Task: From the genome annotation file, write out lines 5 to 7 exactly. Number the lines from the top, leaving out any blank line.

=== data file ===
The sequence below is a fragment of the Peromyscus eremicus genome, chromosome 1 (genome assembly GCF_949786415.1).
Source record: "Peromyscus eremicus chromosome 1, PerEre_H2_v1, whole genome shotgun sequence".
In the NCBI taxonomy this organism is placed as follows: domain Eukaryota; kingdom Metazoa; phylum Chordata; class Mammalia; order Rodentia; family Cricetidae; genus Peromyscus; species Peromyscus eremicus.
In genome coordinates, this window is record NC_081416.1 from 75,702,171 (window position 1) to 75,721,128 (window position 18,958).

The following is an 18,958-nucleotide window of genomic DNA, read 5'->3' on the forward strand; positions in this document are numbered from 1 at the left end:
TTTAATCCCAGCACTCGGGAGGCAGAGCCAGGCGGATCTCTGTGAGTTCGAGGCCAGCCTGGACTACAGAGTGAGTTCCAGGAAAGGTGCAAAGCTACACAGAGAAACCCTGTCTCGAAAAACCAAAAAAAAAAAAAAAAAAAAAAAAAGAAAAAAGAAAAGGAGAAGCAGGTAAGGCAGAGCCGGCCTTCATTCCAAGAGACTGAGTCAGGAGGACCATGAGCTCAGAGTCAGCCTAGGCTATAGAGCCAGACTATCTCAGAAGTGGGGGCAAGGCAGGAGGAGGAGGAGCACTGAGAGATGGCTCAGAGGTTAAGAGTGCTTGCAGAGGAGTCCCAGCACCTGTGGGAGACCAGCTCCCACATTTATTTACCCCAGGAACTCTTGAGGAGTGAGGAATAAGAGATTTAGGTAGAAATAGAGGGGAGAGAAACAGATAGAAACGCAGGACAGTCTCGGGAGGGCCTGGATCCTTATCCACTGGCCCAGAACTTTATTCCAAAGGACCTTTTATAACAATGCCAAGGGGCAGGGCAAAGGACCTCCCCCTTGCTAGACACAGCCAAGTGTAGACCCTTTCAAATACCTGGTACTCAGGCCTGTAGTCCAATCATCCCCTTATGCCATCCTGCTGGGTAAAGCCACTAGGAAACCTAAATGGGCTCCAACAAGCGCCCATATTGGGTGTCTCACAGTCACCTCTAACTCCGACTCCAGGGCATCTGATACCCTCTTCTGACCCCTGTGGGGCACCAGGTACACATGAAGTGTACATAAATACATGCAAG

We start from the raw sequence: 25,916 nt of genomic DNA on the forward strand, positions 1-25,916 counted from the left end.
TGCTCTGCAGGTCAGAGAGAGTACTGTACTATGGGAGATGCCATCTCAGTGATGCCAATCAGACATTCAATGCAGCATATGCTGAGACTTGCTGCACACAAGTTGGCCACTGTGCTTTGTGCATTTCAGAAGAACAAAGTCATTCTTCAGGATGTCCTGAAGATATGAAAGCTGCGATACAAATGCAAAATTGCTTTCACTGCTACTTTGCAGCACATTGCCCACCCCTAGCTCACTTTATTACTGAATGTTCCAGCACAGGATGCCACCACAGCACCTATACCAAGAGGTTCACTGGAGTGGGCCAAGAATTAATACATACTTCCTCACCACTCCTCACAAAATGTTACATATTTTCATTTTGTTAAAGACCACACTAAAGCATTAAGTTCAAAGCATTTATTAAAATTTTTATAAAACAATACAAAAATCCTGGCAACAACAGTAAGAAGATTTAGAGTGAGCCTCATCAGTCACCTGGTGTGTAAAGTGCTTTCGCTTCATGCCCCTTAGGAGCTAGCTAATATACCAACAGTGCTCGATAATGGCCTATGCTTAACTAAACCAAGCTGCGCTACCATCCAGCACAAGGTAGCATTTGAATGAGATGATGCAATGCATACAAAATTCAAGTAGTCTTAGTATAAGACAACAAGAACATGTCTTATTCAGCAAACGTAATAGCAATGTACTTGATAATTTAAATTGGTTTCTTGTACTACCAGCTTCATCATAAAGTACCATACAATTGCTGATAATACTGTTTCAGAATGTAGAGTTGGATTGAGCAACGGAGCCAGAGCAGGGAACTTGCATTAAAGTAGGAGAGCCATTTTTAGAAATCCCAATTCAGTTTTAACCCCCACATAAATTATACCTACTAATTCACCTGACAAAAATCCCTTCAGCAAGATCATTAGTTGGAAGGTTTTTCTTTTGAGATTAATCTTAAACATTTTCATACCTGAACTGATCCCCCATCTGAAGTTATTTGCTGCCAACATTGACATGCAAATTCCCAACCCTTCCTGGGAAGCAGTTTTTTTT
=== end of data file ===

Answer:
The following is an 18,958-nucleotide window of genomic DNA, read 5'->3' on the forward strand; positions in this document are numbered from 1 at the left end:
TTTAATCCCAGCACTCGGGAGGCAGAGCCAGGCGGATCTCTGTGAGTTCGAGGCCAGCCTGGACTACAGAGTGAGTTCCAGGAAAGGTGCAAAGCTACACAGAGAAACCCTGTCTCGAAAAACCAAAAAAAAAAAAAAAAAAAAAAAAAGAAAAAAGAAAAGGAGAAGCAGGTAAGGCAGAGCCGGCCTTCATTCCAAGAGACTGAGTCAGGAGGACCATGAGCTCAGAGTCAGCCTAGGCTATAGAGCCAGACTATCTCAGAAGTGGGGGCAAGGCAGGAGGAGGAGGAGCACTGAGAGATGGCTCAGAGGTTAAGAGTGCTTGCAGAGGAGTCCCAGCACCTGTGGGAGACCAGCTCCCACATTTATTTACCCCAGGAACTCTTGAGGAGTGAGGAATAAGAGATTTAGGTAGAAATAGAGGGGAGAGAAACAGATAGAAACGCAGGACAGTCTCGGGAGGGCCTGGATCCTTATCCACTGGCCCAGAACTTTATTCCAAAGGACCTTTTATAACAATGCCAAGGGGCAGGGCAAAGGACCTCCCCCTTGCTAGACACAGCCAAGTGTAGACCCTTTCAAATACCTGGTACTCAGGCCTGTAGTCCAATCATCCCCTTATGCCATCCTGCTGGGTAAAGCCACTAGGAAACCTAAATGGGCTCCAACAAGCGCCCATATTGGGTGTCTCACAGTCACCTCTAACTCCGACTCCAGGGCATCTGATACCCTCTTCTGACCCCTGTGGGGCACCAGGTACACATGAAGTGTACATAAATACATGCAAG

We start from the raw sequence: 25,916 nt of genomic DNA on the forward strand, positions 1-25,916 counted from the left end.